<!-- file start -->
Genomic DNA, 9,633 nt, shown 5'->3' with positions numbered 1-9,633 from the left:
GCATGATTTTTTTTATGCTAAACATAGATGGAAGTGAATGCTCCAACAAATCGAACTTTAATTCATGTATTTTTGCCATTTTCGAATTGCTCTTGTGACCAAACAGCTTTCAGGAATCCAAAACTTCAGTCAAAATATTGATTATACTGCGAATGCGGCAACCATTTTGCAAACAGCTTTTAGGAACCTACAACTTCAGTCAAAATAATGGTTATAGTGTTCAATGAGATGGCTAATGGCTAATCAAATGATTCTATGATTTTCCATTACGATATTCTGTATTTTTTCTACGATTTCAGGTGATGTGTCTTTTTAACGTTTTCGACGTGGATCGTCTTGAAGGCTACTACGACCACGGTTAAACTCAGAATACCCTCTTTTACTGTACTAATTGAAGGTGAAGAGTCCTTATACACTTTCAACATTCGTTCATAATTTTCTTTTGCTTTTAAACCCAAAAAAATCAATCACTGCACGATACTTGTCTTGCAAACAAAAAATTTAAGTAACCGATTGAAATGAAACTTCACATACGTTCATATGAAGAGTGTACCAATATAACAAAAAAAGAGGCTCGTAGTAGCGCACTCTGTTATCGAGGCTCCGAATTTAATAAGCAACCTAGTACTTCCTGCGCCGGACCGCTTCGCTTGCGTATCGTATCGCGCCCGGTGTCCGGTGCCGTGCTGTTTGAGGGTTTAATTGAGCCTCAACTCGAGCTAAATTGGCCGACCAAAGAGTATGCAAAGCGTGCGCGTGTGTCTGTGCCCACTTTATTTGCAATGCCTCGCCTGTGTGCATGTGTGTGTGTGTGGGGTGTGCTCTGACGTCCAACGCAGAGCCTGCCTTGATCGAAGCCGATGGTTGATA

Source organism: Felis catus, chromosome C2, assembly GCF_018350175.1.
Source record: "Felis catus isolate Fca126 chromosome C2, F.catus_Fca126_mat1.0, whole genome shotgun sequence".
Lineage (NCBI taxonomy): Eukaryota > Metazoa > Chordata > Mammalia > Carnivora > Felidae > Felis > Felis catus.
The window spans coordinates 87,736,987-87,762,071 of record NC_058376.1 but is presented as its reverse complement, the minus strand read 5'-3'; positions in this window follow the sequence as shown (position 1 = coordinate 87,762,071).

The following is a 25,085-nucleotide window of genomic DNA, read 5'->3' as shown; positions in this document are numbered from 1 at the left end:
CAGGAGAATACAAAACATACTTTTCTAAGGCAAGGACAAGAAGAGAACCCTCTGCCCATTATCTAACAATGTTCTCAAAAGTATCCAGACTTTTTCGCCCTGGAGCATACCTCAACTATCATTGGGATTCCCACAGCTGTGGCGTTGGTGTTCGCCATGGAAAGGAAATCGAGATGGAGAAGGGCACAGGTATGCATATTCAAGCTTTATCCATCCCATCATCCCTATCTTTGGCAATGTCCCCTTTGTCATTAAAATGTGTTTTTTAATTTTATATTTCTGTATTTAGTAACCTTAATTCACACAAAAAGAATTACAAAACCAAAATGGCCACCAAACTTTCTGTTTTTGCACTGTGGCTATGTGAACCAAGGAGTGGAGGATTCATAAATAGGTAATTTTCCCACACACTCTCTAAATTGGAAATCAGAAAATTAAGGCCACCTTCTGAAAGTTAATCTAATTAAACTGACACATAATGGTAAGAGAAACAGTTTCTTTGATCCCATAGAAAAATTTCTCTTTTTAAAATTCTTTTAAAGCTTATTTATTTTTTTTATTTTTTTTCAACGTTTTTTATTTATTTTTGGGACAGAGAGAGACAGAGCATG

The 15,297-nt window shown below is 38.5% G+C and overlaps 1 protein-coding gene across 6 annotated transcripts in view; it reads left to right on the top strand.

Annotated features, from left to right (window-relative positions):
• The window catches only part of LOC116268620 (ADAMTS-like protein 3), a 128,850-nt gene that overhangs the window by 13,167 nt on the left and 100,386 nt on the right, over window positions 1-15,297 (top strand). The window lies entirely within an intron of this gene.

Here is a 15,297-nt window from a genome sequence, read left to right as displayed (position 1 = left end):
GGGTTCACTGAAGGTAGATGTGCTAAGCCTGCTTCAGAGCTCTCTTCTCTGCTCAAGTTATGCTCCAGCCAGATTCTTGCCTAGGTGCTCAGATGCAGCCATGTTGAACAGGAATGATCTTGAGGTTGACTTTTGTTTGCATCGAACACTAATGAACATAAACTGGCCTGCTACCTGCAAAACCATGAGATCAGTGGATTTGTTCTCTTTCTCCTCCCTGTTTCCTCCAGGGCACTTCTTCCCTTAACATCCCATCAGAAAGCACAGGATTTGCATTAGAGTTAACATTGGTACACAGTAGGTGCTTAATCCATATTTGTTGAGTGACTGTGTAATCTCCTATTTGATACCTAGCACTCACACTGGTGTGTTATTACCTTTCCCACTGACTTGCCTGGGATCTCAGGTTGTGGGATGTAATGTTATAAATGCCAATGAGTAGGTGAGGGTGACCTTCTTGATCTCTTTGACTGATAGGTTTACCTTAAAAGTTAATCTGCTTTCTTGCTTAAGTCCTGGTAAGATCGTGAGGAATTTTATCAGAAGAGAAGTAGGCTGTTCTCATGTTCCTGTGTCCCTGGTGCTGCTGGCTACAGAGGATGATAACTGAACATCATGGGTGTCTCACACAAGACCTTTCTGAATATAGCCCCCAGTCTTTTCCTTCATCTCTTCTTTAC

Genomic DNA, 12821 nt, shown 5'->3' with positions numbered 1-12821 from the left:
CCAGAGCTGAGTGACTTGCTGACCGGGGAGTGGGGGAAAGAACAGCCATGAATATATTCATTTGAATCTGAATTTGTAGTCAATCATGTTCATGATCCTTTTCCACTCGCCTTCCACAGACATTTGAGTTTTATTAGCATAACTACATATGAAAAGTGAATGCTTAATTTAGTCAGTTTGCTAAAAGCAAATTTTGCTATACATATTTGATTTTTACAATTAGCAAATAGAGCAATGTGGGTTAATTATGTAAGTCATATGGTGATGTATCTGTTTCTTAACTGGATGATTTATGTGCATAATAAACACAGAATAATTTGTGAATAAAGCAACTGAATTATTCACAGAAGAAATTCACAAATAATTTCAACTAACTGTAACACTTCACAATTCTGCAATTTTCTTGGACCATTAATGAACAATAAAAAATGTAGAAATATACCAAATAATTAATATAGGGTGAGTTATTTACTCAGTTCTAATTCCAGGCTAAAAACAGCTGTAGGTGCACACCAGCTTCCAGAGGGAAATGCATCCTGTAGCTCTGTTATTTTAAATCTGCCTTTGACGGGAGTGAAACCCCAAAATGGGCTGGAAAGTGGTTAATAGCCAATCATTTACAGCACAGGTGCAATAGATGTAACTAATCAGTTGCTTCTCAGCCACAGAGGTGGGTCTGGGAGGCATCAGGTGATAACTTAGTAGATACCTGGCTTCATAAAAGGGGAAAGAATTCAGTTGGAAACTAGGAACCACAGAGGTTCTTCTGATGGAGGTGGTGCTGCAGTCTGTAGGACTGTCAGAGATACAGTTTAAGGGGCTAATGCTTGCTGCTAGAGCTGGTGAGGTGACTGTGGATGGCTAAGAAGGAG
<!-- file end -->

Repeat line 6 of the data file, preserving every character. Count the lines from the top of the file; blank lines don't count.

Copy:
The window spans coordinates 87,736,987-87,762,071 of record NC_058376.1 but is presented as its reverse complement, the minus strand read 5'-3'; positions in this window follow the sequence as shown (position 1 = coordinate 87,762,071).